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There is still a search for problems where the D-Wave shows improvement over classical algorithms. One might recall media splashes where the D-Wave solved some instances $10^8$ times faster than a classical algorithms but forgot to mention that the problem can be solved in polynomial time using minimum weight perfect matching. Denchev showing $10^8$ ...

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A Quantum Annealer, such as a D-Wave machine is a physical representation of the Ising model and as such has a 'problem' Hamiltonian of the form $$H_P = \sum_{J=1}^nh_j\sigma_j^z + \sum_{i, j}J_{ij}\sigma_i^z\sigma_j^z.$$ Essentially, the problem to be solved is mapped to the above Hamiltonian. The system starts with the Hamiltonian $H_I = \sum_{J=1}^nh'_j\... 16 Annealing's more of an analog tactic. The gist is that you have some weird function that you want to optimize. So, you bounce around it. At first, the "temperature" is very high, such that the selected point can bounce around a lot. Then as the algorithm "cools", the temperature goes down, and the bouncing becomes less aggressive. Ultimately, it settles ... 15 First, let me note that quantum annealing, or more precisely the adiabatic quantum computation model is polynomially equivalent to the conventional gate-based quantum computation model. Second, the general traveling salesman problem is NP complete. Third, it is generally believed that the with gate-based quantum computation one cannot solve in polinomial ... 14 The time to solution (tts) is highly dependent on the Hamiltonian of the problem one would like to solve. The D-Wave uses a spin-glass-like Hamiltonian which can be in the NP-Complete complexity class. Due to having to run the annealing process multiple times, tts measures are typically quantified by how long it takes to find the ground state some percent ... 13 In adiabatic QC, you encode your problem in a Hamiltonian such that your result can be extracted from the ground state. Preparing that ground state is hard to do directly, so you instead prepare the ground state of an 'easy' Hamiltonian, and then slowly interpolate between the two. If you go slow enough, the state of your system will stay in the ground state.... 12 As Troyer and Lidar saw no speed increase with the D-Wave 1 compared to classical computers, the D-Wave 2 benchmark figure reported in 2013 of 3600 times as fast as CPLEX (the best algorithm on a conventional machine) suggests the D-Wave 2 is 3600 times as fast as the D-Wave 1. However: the results are in a pretty restricted set of parameters, so this may ... 7 I'll do my best to address your three points. My previous answer to an earlier question about the difference between quantum annealing and adiabatic quantum computation can be found here. I'm in agreement with Lidar that quantum annealing can't be defined without considerations of algorithms and hardware. That being said, the canonical framework for ... 7 As far as I know the closest answer to your question for applications is given in the recent (still unpublished) work presented at the March meeting by Bibek Pokharel, where he compares graph 3-coloring instances on D-Wave Two, D-Wave 2X and D-Wave 2000Q, all other things staying reasonably equal. The short answer is that all the performance increase is ... 6 Yes. This has been done by Morita and Nishimori in their 2008 publication, "Mathematical Foundations of Quantum Annealing." https://arxiv.org/abs/0806.1859 In Section 5 they derive the convergence conditions from path integral Monte Carlo and Green function Monte Carlo methods. To quote; In Sec. 5 we have derived the convergence condition of QA ... 6 Is there proof that the D-wave (one) is a quantum computer and is effective? D-Wave Video - Offers an explanation of: "How do we know ...": https://youtu.be/kq9VqR0ZGNc One analogy you might make with the D-Wave One, an adiabatic ('analog') computer, is to the "south-pointing chariot" or the "Antikythera mechanism". A lengthy explanation is offered in ... 5 Vinci and Lidar have a nice explanation in their introduction of non-stoquastic Hamiltonians in quantum annealing (which is necessary to a quantum annealing device to simulate gate model computation). https://arxiv.org/abs/1701.07494 It is well known that the solution of computational problems can be encoded into the ground state of a time-dependent ... 5 The earliest non-internal reference I can find is in NIPS 2009 from a Google/D-Wave effort1. You'll notice that the two Choi papers, in addition to not using the term "Chimera", do not describe a Chimera graph (and note that the name comes from D-Wave, not from graph theory). For a good early reference on Chimera, I recommend Bunyk et al., 20141 , which ... 4 If two matrices (in this case, Hamiltonians) commute, they have the same eigenvectors. So, if you prepare a ground state of the first Hamiltonian, then that will (roughly speaking) remain an eigenstate throughout the whole adiabatic evolution, and so you get out just what you put in. There's no value to it. If you want to be a little more strict, then it ... 4 Until recently, D-Wave's quantum annealing devices always started from a uniform superposition over all$N$qubits: &... 3 One of the advantages, as stated in the paper you linked, is that with QAOA you can increase the precision arbitrarily, whereas QA will only find the solution with probability 1 as$T \to \infty$which is impractical. In addition if$T$is too long you're likely to not find the solution as the probability is not monotonic. I believe an example of this can be ... 3 Quantum annealing as defined by Chakrabarti 1981 and later implemented by Kadowaki and Nishimori 1998 uses a varying transverse magnetic field to facilitate tunneling through the energy landscape of an optimization problem. The system is prepared in the ground state of a Hamiltonian and then the transverse field is applied and slowly reduced (adiabatically) ... 3 In the context of Ising optimizers having an initial Hamiltonian that commutes with the problem Hamiltonian means it is essentially products of$\sigma^Z$operators, which means that its eigenstates are classical bitstrings. Hence the groundstate at the beginning ($t$=0) will be classical as well, not a superposition of all possible bitstrings. Moreover, ... 3 There are multiple factors that affect an embedding's performance, including what Davide mentions. Depending on your background, the following interpretation of Davide's answer might be easier for you to understand: Early in the anneal, the Ising (classical/user-input/final) Hamiltonian has no effect, which means that two spins in a chain are not compelled ... 3 On parameter setting, check our work: https://journals.aps.org/prx/abstract/10.1103/PhysRevX.5.031040 (Basically you want to make sure that the chains representing the logical qubit have a phase transition synchronized with the minimum gap). But in general this is a hard problem, and precision issues connected to the embedding characteristics are probably ... 2 I will assume you are asking about D-Wave's quantum annealer. If there is a part of the learning process that can fit the QUBO (Quadratic Unconstrained Binary Optimization) formulation, then yes. The problem however is what to consider as binary variables of your problem. In CNN, we have in general real-valued parameters that we tweak for training (using ... 2 A couple papers are out there on algorithms which can be constructed using reverse annealing, http://iopscience.iop.org/article/10.1088/1367-2630/aa59c4/meta and https://arxiv.org/abs/1609.05875 (it is worth pointing out previous somewhat related closed system work: https://link.springer.com/article/10.1007/s11128-010-0168-z). As far as experimental results, ... 2 Well first you will have to specify the MST in a QUBO/Ising formulation. In this article showing formulations for different types of problems, section 8.1 is about the MST with a maximal degree constraint. This paper contains results of Spanning Tree calculations. When you have the formulation, you map it on the Chimera Graph if the hardware size is not ... 1 The errors from quantum annealing apart from having crappy qubits will come from the imperfect instantiation of the qubit coupling. The first problem i.e having bad qubits can ultimately be mitigated by a kind of error correction look at Error-corrected quantum annealing with hundreds of qubits (Pudenz et al., 2014). But as it turns out the second problem ... 1 You can use a technique of reduction by substitution. Here we represent using ancilla representing a Boolean constraint$ z\Leftrightarrow x_1\wedge x_2 $as a quadratic penalty function : $$P(x_1,x_2;z) = x_1 x_2 - 2(x_1+x_2)z + 3z$$ For a triplet interaction, you use it to reduce to pairwise :$$x_1 x_2 x_3 = \min_z \bigl\{ z x_3 + M P(x_1,x_2;z) \bigr\},... 1 You need to introduce ancillary variables and minimize over them; which would enable you to have a QUBO form with only pairing terms. For example, if your binary variables are called$ x,y,z $and you have a$ a*xyz $term with the coefficient$ a$, you can use a technique of reduction by minimum selection where you introduce another variable$w\$ such that ...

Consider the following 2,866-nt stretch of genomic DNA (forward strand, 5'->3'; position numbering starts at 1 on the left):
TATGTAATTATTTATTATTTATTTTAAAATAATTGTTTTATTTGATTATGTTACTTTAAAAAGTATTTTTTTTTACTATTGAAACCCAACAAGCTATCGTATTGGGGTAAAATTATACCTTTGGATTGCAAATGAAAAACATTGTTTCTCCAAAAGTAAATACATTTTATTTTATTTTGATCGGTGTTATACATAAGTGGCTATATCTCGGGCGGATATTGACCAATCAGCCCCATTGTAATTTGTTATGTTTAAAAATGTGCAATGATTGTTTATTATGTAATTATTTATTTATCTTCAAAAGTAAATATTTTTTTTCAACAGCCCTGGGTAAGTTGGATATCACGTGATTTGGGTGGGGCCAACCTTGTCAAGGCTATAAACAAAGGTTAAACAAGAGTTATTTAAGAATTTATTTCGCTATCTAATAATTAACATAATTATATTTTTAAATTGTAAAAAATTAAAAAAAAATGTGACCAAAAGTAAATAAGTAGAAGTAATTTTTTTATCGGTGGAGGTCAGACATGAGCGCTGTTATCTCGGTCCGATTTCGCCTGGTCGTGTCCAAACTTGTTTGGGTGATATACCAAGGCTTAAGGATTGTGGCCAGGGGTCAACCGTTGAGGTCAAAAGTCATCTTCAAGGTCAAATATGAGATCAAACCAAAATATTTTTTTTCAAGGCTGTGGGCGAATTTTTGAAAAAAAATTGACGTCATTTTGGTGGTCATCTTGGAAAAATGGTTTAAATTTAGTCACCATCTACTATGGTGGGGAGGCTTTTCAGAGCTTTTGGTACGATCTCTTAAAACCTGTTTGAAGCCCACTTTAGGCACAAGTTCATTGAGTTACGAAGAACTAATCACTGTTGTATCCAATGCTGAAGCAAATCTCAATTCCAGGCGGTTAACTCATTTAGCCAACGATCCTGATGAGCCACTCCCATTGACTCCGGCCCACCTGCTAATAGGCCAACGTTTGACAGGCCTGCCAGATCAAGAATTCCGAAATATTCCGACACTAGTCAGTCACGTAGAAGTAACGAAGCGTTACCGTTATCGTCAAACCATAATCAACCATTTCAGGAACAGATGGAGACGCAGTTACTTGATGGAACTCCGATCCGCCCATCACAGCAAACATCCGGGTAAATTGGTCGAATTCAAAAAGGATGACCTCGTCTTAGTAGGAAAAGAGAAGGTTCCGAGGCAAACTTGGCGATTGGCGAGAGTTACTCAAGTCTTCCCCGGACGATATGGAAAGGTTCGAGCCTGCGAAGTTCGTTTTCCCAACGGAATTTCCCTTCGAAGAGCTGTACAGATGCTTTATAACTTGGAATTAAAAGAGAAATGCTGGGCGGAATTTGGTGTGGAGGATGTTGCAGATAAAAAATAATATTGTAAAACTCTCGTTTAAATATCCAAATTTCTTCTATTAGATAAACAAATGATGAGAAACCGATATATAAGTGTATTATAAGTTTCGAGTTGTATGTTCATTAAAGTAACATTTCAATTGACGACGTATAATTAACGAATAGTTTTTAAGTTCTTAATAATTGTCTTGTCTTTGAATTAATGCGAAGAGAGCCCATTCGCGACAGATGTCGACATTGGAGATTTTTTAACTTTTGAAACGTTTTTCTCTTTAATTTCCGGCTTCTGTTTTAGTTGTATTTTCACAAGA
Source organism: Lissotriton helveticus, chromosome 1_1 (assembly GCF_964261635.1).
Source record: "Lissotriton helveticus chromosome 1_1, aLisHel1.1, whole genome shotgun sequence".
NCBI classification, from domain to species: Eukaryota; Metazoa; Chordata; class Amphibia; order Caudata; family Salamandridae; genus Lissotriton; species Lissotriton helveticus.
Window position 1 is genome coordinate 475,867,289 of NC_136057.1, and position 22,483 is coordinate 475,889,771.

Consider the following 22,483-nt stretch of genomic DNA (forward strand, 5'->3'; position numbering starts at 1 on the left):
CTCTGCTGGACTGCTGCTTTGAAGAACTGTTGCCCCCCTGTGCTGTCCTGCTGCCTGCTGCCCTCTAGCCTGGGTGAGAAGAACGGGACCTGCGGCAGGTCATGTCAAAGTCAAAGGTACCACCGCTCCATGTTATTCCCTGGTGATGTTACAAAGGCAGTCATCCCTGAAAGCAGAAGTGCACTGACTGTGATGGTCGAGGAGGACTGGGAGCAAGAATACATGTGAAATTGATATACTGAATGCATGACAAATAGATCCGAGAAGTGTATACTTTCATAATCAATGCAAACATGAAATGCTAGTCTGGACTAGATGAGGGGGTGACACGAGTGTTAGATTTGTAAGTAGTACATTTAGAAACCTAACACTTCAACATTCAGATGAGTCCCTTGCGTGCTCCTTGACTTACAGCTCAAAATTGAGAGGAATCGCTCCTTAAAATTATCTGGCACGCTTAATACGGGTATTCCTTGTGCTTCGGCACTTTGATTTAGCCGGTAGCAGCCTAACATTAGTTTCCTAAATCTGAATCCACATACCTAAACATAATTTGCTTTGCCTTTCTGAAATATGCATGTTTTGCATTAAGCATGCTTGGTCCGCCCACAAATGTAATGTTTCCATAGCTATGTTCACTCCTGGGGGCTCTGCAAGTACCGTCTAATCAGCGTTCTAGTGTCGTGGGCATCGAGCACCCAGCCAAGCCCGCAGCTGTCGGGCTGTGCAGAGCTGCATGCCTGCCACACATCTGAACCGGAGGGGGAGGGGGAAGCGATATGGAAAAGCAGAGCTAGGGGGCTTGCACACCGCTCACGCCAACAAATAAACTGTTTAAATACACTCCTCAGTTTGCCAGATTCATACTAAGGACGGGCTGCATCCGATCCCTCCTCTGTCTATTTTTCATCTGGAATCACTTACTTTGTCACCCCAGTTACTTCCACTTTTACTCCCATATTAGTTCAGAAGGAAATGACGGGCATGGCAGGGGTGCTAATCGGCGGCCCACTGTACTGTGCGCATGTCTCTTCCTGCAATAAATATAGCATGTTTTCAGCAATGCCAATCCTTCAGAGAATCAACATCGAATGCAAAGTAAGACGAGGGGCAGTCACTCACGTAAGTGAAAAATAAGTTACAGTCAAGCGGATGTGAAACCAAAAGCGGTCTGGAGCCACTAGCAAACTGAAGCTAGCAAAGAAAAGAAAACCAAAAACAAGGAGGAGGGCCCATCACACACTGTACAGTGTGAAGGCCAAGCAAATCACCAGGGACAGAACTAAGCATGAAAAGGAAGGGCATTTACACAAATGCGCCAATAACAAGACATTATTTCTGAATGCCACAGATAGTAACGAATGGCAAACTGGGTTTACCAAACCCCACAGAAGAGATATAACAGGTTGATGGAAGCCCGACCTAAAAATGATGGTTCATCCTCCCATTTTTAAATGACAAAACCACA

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This answer reflects my understanding of what D-wave have to say about this, in the 2013 whitepaper they link to: Programming With D-Wave: Map Coloring Problem To back up the question, we find once again the claim: "superposition" states [...] give a quantum computer the ability to quickly solve certain classes of complex problems such as optimization, ...